For now, Democratic Senate leaders privately have explored the idea, according to two people familiar with the matter who spoke on the condition of anonymity to describe the conversations. Kelly also planned to pitch his fellow lawmakers at a regularly scheduled caucus lunch Tuesday, a third person said.
But the proposal drew early opposition from at least one pivotal party lawmaker, Sen. Joe Manchin III (D-W.Va.), who told reporters Tuesday he was not comfortable with the fact that a gas tax holiday could leave federal highway funds in worse shape.
“People want their bridges and their roads, and we have an infrastructure bill we just passed this summer, and they want to take that all away,” said Manchin, adding, “It just doesn’t make sense.”
Some House Democrats also have expressed interest in the suspension of the gas tax, according to a senior aide who spoke on the condition of anonymity to discuss the early conversations. Other Democrats in Congress even think there could be an opening to include the measure in any longer-term deal to fund the government, known as an omnibus. But aides cautioned that the agreement remains under negotiation, and no decisions have been made about whether to push for its inclusion.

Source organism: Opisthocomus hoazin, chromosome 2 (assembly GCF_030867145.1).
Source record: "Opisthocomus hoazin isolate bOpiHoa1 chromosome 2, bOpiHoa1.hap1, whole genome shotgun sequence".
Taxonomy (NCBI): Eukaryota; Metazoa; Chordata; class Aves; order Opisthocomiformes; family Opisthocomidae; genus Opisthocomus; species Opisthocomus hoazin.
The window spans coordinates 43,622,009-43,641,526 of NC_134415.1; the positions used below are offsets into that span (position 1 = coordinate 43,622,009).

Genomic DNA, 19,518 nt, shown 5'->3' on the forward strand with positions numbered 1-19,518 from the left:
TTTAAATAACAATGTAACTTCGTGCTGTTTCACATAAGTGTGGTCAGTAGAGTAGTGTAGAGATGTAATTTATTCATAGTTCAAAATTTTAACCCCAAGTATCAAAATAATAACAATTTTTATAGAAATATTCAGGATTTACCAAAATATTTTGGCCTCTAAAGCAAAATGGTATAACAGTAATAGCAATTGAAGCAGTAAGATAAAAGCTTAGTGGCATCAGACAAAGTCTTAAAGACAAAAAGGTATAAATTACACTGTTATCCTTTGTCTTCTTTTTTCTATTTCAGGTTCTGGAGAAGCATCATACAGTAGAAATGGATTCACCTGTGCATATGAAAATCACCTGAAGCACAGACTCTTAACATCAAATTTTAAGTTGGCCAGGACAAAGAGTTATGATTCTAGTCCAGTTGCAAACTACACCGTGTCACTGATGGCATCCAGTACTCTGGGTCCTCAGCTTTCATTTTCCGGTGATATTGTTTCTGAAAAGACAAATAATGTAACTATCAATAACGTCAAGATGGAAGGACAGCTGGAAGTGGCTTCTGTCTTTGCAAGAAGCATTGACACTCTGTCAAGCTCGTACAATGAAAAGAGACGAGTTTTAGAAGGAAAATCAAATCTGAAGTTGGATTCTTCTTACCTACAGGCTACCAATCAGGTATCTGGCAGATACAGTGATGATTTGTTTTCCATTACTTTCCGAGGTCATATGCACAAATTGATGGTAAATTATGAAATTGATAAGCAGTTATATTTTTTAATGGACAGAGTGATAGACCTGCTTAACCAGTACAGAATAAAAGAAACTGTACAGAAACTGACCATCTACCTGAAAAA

The Biden administration, meanwhile, sounded an open-minded note as talks continued on Capitol Hill, where any pause of the gas tax is likely to require Republican support in the narrowly divided Senate. The White House’s National Economic Council has led the internal review of the idea, two people said.
“Every tool is on the table to reduce prices,” White House spokeswoman Emilie Simons said in a statement. “The President already announced a historic release of 50 million barrels from the strategic petroleum reserve, and all options are on the table looking ahead.”
The federal effort coincides with similar pushes among Democratic and Republican governors and state legislators who have explored their own gas tax holidays this year targeting local levies at the pump. Celinda Lake, a Democratic pollster who worked for Biden, said the idea is “very popular” when tested at the state level among voters.
“It could be a great example of the White House being in touch on how rising prices feel to people,” Lake said. “It’s a great way of showing the president is using all the tools in his tool chest to take on inflation, and it’s a great populist issue because people are always mad at gas prices and gas taxes.”
But Lawrence H. Summers, a treasury secretary and top White House economist under previous Democratic administrations, called the idea of a gas tax holiday “shortsighted, ineffective, goofy and gimmicky.” A high-profile critic of the Biden administration on the issue of inflation, Summers said the policy’s potential impact is at best unclear, because it may boost demand in other parts of the economy.
“It’s terrible policy at a moment we’ve labeled climate change as an existential threat,” Summers added.
Mike DeBonis and Ian Duncan contributed to this report.